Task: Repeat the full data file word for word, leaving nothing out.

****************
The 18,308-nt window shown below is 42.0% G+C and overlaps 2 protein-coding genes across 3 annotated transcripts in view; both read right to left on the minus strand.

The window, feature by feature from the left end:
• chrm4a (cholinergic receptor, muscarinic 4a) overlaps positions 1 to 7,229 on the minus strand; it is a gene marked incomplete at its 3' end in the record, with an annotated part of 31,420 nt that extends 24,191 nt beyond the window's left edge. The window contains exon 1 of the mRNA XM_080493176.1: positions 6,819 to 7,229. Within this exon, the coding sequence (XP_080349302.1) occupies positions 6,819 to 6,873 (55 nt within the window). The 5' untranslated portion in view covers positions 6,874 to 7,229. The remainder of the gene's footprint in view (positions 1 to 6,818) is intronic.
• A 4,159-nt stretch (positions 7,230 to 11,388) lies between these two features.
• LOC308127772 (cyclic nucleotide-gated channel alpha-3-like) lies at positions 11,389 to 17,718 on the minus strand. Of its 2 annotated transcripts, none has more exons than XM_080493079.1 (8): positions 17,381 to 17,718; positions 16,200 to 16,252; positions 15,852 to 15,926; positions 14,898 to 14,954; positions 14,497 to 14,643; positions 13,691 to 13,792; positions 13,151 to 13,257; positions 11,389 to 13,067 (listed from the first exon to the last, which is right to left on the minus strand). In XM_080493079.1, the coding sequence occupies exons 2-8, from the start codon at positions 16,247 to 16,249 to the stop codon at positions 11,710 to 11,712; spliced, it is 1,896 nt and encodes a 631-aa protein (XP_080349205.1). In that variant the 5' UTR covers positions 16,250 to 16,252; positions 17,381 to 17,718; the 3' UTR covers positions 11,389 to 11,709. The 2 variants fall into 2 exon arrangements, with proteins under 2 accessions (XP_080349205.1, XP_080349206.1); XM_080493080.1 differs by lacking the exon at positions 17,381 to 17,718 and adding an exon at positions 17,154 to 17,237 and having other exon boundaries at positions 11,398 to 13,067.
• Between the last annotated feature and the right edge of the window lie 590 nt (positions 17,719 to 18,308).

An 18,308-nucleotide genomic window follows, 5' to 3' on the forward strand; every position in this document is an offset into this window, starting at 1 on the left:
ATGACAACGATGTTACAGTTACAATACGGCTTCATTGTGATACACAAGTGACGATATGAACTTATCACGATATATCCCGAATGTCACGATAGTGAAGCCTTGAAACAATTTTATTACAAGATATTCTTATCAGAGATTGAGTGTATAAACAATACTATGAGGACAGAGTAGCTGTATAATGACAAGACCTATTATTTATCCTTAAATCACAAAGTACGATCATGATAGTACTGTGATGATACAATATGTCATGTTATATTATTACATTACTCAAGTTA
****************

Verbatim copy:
The 18,308-nt window shown below is 42.0% G+C and overlaps 2 protein-coding genes across 3 annotated transcripts in view; both read right to left on the minus strand.

The window, feature by feature from the left end:
• chrm4a (cholinergic receptor, muscarinic 4a) overlaps positions 1 to 7,229 on the minus strand; it is a gene marked incomplete at its 3' end in the record, with an annotated part of 31,420 nt that extends 24,191 nt beyond the window's left edge. The window contains exon 1 of the mRNA XM_080493176.1: positions 6,819 to 7,229. Within this exon, the coding sequence (XP_080349302.1) occupies positions 6,819 to 6,873 (55 nt within the window). The 5' untranslated portion in view covers positions 6,874 to 7,229. The remainder of the gene's footprint in view (positions 1 to 6,818) is intronic.
• A 4,159-nt stretch (positions 7,230 to 11,388) lies between these two features.
• LOC308127772 (cyclic nucleotide-gated channel alpha-3-like) lies at positions 11,389 to 17,718 on the minus strand. Of its 2 annotated transcripts, none has more exons than XM_080493079.1 (8): positions 17,381 to 17,718; positions 16,200 to 16,252; positions 15,852 to 15,926; positions 14,898 to 14,954; positions 14,497 to 14,643; positions 13,691 to 13,792; positions 13,151 to 13,257; positions 11,389 to 13,067 (listed from the first exon to the last, which is right to left on the minus strand). In XM_080493079.1, the coding sequence occupies exons 2-8, from the start codon at positions 16,247 to 16,249 to the stop codon at positions 11,710 to 11,712; spliced, it is 1,896 nt and encodes a 631-aa protein (XP_080349205.1). In that variant the 5' UTR covers positions 16,250 to 16,252; positions 17,381 to 17,718; the 3' UTR covers positions 11,389 to 11,709. The 2 variants fall into 2 exon arrangements, with proteins under 2 accessions (XP_080349205.1, XP_080349206.1); XM_080493080.1 differs by lacking the exon at positions 17,381 to 17,718 and adding an exon at positions 17,154 to 17,237 and having other exon boundaries at positions 11,398 to 13,067.
• Between the last annotated feature and the right edge of the window lie 590 nt (positions 17,719 to 18,308).

An 18,308-nucleotide genomic window follows, 5' to 3' on the forward strand; every position in this document is an offset into this window, starting at 1 on the left:
ATGACAACGATGTTACAGTTACAATACGGCTTCATTGTGATACACAAGTGACGATATGAACTTATCACGATATATCCCGAATGTCACGATAGTGAAGCCTTGAAACAATTTTATTACAAGATATTCTTATCAGAGATTGAGTGTATAAACAATACTATGAGGACAGAGTAGCTGTATAATGACAAGACCTATTATTTATCCTTAAATCACAAAGTACGATCATGATAGTACTGTGATGATACAATATGTCATGTTATATTATTACATTACTCAAGTTA